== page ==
MIC: How are you so positive all the time?!
AB:
When I was 10 years old, my mother won a car in a raffle so large it was held at the International Amphitheater in Chicago. Out of the thousands of names in that hat, they pulled my moms. I learned at that moment, to take chances Ö to toss my name into a hat or my hat into a ring. Somebody is going to win. And it just might be me. Thatís an optimism Iíve carried with me every since that moment.

MIC: As you continue to toss your hat into the ring and take chances, do you find yourself continually coming out a winner?
AB:
If there is a hereditary gene for luck, I must have got it from my Mom. My family wins raffles regularly. My Mom is 89 years old and sheís *still* winning. But why is she winning? Itís because sheís putting herself out there. Sheís taking a chance. My life has definitely not been one big bed of roses. Iím certainly not a Pollyanna. I have just come to a deeper understanding that I am a lucky person and have come to conclude that my glass is half full. Iím also a big believer that you canít go blaming people or blaming life. Even if youíre dealt a difficult hand, you do the best with what you have. Never lose sight of the things that you are just lucky about.

MIC: Any advice on cultivating a personal style?
AB:
Really look at yourself. Resist the temptation as much as possible to look at whatís in the magazines or on the internet. Separate yourself from anyone else. Reassess your best features and your worst features. Go with the best and cover up the worst. And have fun with it. Donít veer off into funny, but have fun with it. If youíre going to a Bastille day party, then dress in the colors. If youíre wearing a basic black dress, then have on the most interesting necklace. Itís the sum of the parts what counts Ö not wearing a specific designer or following a certain trend. My mother taught me to be a good shopper. My husband hates it when I say how much I paid for something or where I bought it, but thatís what women admire. We want to be known as smart shoppers. Thereís humility about it as if we say to each other, ďI want you to know that you can afford that.Ē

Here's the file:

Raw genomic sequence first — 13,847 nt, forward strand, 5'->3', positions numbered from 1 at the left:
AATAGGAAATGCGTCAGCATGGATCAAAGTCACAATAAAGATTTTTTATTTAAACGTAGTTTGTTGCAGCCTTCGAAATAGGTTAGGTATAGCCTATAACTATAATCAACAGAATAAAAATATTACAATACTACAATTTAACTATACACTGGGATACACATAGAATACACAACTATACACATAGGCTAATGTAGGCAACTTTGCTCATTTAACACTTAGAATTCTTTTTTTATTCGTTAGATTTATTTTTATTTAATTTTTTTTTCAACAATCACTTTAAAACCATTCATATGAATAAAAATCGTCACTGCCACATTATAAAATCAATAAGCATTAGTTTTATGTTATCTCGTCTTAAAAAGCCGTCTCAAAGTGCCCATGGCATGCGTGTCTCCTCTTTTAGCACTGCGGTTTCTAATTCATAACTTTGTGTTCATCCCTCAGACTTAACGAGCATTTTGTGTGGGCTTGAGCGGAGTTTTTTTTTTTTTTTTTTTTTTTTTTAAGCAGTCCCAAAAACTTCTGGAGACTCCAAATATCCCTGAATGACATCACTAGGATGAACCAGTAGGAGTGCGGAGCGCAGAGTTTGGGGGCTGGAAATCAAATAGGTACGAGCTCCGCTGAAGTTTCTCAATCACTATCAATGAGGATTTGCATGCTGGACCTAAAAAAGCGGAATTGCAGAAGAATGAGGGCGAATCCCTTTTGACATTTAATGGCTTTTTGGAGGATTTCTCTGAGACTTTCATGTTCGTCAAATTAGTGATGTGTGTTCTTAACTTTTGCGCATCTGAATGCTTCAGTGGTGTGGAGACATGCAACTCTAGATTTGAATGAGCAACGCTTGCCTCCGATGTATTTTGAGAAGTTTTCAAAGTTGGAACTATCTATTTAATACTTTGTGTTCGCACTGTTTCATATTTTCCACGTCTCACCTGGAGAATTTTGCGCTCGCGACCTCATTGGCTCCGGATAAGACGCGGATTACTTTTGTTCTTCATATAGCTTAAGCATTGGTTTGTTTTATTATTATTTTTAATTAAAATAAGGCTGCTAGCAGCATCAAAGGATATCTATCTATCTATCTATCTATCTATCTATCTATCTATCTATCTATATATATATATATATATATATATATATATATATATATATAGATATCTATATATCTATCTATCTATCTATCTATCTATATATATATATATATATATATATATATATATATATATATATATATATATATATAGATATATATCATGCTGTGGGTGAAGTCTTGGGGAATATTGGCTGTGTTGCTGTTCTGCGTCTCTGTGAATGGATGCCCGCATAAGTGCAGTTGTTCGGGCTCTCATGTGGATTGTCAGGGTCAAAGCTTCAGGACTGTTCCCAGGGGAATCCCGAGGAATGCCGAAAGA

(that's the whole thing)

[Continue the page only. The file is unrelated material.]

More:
MIC: Whatís your advice on overcoming challenges in life?
AB:
Sometimes circumstances in life become so unbearable that you just have to start over. It all goes back to changing the things you can and accepting what you canít. Sometimes you have to take that drastic step and switch your environment. Sometimes we also just need to remind ourselves to have a sense of humor, which can be tough. One of my favorite quotes sums it up:

ďWhen you get to the edge of all you have known, and you are about to face the darkness of the unknown, faith is knowing one of two things will happen. You will land on your feet or you will learn to fly.Ē

MIC: Whatís the craziest thing youíve done?
AB:
Bungee jumping head first out of a hot air balloon in Colorado.

MIC: What is left on your life list to do?
AB:
I have trouble answering this question because Iím truly grateful for all Iíve done. Iíve been lucky to travel to some amazing places and do some amazing things. Therefore, I donít have a long wish list. I am so organized, I donít really have much of a to do list, either.

The main thing on any list would be writing my Memoirs. I created and teach a Memoir writing workshop. But I havenít found time to write my own since Iím too busy seeking the next adventure, running The Hat Ladies, or creating something else.

Iíve never been someone with my nose pressed against the window wishing and waiting for something to happen I discovered the secret to life is always having something to look forward to. It is the little things that keep us going. It can be anything ó Someoneís birthday, a short trip, a play. Whatever that something is, is something you look forward to. I think thatís why I have trouble coming up with something big still left on my agenda because little things are so fulfilling. Best of all, I have been following my bliss and pulling happiness out of a hat. It is my sincere belief others can, too, whatever hats they wear.

I leave you with Archie and The Hat Ladies mantra: When you look good, you feel good. And when you feel good, you do good.

-Shauna




Mackenzie Image Consulting's Facebook Page
 

  • About Me

    "Life is more exciting with an open mind, a passion to succeed and a great pair of red high heels." 

    -Shauna M. Heathman 

    Author and Owner of Mackenzie Image Consulting

    Archie, Top Hat

     

     

  •  

     



  •